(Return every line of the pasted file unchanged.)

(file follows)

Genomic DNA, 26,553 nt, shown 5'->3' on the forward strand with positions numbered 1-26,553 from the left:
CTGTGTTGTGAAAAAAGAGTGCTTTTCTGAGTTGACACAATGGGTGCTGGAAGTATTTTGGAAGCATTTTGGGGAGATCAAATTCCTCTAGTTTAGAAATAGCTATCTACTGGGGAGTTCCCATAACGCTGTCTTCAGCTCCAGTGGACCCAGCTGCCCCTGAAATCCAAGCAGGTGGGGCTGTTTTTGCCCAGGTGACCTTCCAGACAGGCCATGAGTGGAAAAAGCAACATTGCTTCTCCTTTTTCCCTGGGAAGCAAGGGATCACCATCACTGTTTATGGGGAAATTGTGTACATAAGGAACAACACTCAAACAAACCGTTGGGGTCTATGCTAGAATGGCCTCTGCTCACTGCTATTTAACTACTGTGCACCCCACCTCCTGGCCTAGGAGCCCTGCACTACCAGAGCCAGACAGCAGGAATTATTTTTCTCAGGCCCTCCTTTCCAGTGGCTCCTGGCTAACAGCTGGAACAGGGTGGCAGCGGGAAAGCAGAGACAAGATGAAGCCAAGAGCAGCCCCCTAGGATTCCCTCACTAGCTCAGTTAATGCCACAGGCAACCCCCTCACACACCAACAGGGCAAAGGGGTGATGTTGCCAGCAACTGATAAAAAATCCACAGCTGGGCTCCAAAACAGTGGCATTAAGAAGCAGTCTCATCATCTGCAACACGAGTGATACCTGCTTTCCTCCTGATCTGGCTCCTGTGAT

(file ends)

Genomic DNA, 26,553 nt, shown 5'->3' on the forward strand with positions numbered 1-26,553 from the left:
CTGTGTTGTGAAAAAAGAGTGCTTTTCTGAGTTGACACAATGGGTGCTGGAAGTATTTTGGAAGCATTTTGGGGAGATCAAATTCCTCTAGTTTAGAAATAGCTATCTACTGGGGAGTTCCCATAACGCTGTCTTCAGCTCCAGTGGACCCAGCTGCCCCTGAAATCCAAGCAGGTGGGGCTGTTTTTGCCCAGGTGACCTTCCAGACAGGCCATGAGTGGAAAAAGCAACATTGCTTCTCCTTTTTCCCTGGGAAGCAAGGGATCACCATCACTGTTTATGGGGAAATTGTGTACATAAGGAACAACACTCAAACAAACCGTTGGGGTCTATGCTAGAATGGCCTCTGCTCACTGCTATTTAACTACTGTGCACCCCACCTCCTGGCCTAGGAGCCCTGCACTACCAGAGCCAGACAGCAGGAATTATTTTTCTCAGGCCCTCCTTTCCAGTGGCTCCTGGCTAACAGCTGGAACAGGGTGGCAGCGGGAAAGCAGAGACAAGATGAAGCCAAGAGCAGCCCCCTAGGATTCCCTCACTAGCTCAGTTAATGCCACAGGCAACCCCCTCACACACCAACAGGGCAAAGGGGTGATGTTGCCAGCAACTGATAAAAAATCCACAGCTGGGCTCCAAAACAGTGGCATTAAGAAGCAGTCTCATCATCTGCAACACGAGTGATACCTGCTTTCCTCCTGATCTGGCTCCTGTGAT